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Review of APE: Author, Publisher, Entrepreneur December 11, 2012

Posted by Jason in Writing.
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Though Guy Kawasaki is a tech celebrity in his own right, he freely admits that there is always something to learn.  Even so, I was surprised that his previous book, What the Plus!, was his first self-published work.  Based on his experience, especially compared to those of his past conventionally-published books, he has written with co-author Shawn Welch APE: Author, Publisher, Entrepreneur – How to Publish a Book.

APE is structured as a how-to guide and reference book, and packed with a great deal of information.  You can read the Author section any time for inspiration, and the Publisher and Entrepreneur sections for a dose of realism if you decide to really get serious about going out on your own.  If you do, you’ll have it bookmarked at your right hand as you navigate the maze of editing, distribution, and ISBNs.

If you are already an aspiring author, you will have picked up much of the Author content in other places.  It’s always nice to have everything assembled together however, and APE does a good job of keeping your head out of the clouds.  Author covers the basics, including word processing tools, background of ebooks, and a great piece on the writing process.  It’s also some of the more timeless advice, as the act of sitting down to write hasn’t changed in hundreds of years.  What author hasn’t wondered why he’s continuing to abuse himself to produce his work of art?

Similarly, the third section, Entrepreneur, focuses on marketing your new book.  Normally, a publicist handles the promotion for the author, who must then attend the book signings and conferences.  When you’re on your own, marketing is one of the hardest parts of any business, unless you are in fact a marketer.  Social media is Guy Kawasaki’s milieu, so it’s no surprise that he spends most of this section emphasizing the where, how, and why of establishing your online presence using Google+, Facebook, and several lesser-known sites.  Again, much of the material can be scavenged from countless online sources, but Guy puts it all together and adds his personal insights about what works and what doesn’t.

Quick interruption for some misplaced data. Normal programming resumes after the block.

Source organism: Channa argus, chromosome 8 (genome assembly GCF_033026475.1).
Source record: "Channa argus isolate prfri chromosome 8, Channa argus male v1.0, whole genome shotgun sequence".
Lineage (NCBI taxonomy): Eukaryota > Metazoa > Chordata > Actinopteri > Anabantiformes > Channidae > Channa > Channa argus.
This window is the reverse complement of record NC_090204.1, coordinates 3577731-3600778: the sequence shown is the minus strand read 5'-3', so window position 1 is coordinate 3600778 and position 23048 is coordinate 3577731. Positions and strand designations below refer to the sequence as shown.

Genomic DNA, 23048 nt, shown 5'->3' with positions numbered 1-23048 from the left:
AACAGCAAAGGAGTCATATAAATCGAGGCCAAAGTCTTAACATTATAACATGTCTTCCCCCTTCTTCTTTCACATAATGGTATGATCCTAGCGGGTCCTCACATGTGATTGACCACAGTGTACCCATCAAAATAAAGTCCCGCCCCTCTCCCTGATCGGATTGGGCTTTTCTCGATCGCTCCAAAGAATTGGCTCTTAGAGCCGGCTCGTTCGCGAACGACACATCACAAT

This being a book about self-publishing, Publisher is the thickest of the three sections and digs in where many other sources go home.  Though this will come at the cost of somewhat out-of-date material if you pick up the book in a couple of years, the concepts will be valid and there is some great guidance for anyone not already a part of the publishing community.

Guy Kawasaki

Publisher has great tips on editing, formatting, and converting your book for the various distributors like Amazon, Apple, Barnes & Noble, and Google.  They all have different formatting and DRM options, and you will need to consider the differences between ebooks and printed versions.  Alternatively, you can sell ebooks directly to your customers, or use author-services companies, which provide copyediting, design, and distribution assistance.  There are also print-on-demand services that allow for small volumes of books that you can use for promotions, personalized copies, or just family and friends (to show that you really are a successful author).

Shawn Welch

If you’re considering writing a book – even if you go the conventional route – APE is a valuable reference.  It provides you with good insights into the publishing world and has some important cautions for any author.  Most of all, it’s inspiring to know that you can take on a challenge like this.  Despite the term “self-publishing”, it’s not a one-person endeavor.  APE shows you how to find the help that you’ll need to get your book out into the light of day.

You can find the book (ISBN 978-0-9885231-1-1) as a $9.99 ebook at Amazon here: http://www.amazon.com/dp/B00AGFU5VS or visit the website, http://apethebook.com/

Disclosure: I was provided with a complimentary copy of this book for review purposes.

Marketing, Really? February 3, 2010

Posted by Jason in Daily PM.